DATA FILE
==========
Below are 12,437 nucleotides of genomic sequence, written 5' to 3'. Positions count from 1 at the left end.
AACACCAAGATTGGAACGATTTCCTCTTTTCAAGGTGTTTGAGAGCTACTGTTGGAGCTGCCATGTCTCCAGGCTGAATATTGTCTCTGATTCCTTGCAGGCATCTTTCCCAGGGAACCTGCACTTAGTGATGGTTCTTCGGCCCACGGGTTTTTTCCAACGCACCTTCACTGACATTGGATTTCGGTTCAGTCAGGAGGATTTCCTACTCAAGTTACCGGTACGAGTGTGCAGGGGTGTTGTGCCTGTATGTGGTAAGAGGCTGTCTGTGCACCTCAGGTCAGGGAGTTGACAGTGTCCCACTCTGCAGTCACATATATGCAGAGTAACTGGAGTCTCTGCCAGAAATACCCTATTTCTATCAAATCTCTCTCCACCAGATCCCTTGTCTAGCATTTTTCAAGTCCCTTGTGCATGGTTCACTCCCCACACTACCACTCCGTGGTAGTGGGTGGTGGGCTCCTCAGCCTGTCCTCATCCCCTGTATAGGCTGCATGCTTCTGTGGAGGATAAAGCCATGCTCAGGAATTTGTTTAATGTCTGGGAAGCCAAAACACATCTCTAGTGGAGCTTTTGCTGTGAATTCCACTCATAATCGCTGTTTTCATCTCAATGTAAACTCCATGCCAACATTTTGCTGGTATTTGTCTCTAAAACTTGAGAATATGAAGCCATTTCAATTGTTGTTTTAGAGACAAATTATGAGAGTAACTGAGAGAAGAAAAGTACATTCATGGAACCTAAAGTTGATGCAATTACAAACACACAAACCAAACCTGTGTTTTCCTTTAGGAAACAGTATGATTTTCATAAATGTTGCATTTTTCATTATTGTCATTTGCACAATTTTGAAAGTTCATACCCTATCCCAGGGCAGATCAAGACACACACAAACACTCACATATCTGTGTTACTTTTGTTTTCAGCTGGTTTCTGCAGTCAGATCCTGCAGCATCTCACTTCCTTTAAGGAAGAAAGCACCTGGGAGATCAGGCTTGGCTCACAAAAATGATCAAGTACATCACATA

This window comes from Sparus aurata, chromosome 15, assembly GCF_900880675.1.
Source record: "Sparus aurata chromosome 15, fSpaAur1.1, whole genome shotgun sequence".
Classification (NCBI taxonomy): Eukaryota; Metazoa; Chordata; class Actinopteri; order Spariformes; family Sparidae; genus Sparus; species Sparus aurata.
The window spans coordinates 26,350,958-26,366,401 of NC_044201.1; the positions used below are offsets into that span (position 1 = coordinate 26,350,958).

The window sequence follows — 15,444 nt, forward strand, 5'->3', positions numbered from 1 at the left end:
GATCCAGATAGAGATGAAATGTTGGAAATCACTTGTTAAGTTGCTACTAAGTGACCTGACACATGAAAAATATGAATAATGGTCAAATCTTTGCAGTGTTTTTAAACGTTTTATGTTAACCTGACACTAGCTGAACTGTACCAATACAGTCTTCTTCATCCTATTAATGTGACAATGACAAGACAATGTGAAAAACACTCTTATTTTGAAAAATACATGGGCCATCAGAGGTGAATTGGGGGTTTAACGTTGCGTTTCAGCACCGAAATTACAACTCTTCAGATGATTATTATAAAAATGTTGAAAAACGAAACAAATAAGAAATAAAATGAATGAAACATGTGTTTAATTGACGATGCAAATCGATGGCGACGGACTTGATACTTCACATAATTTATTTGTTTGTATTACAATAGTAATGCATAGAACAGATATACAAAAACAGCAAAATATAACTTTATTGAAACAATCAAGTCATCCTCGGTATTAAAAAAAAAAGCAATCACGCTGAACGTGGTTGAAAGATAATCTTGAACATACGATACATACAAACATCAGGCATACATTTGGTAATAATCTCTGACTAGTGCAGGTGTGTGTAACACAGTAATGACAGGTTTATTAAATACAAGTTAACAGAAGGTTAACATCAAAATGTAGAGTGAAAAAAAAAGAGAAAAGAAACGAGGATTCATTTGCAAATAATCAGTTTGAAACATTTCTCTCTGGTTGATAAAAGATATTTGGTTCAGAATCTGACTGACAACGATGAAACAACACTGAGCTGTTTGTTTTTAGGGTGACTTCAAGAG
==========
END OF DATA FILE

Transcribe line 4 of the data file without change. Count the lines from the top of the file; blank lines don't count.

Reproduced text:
Source record: "Sparus aurata chromosome 15, fSpaAur1.1, whole genome shotgun sequence".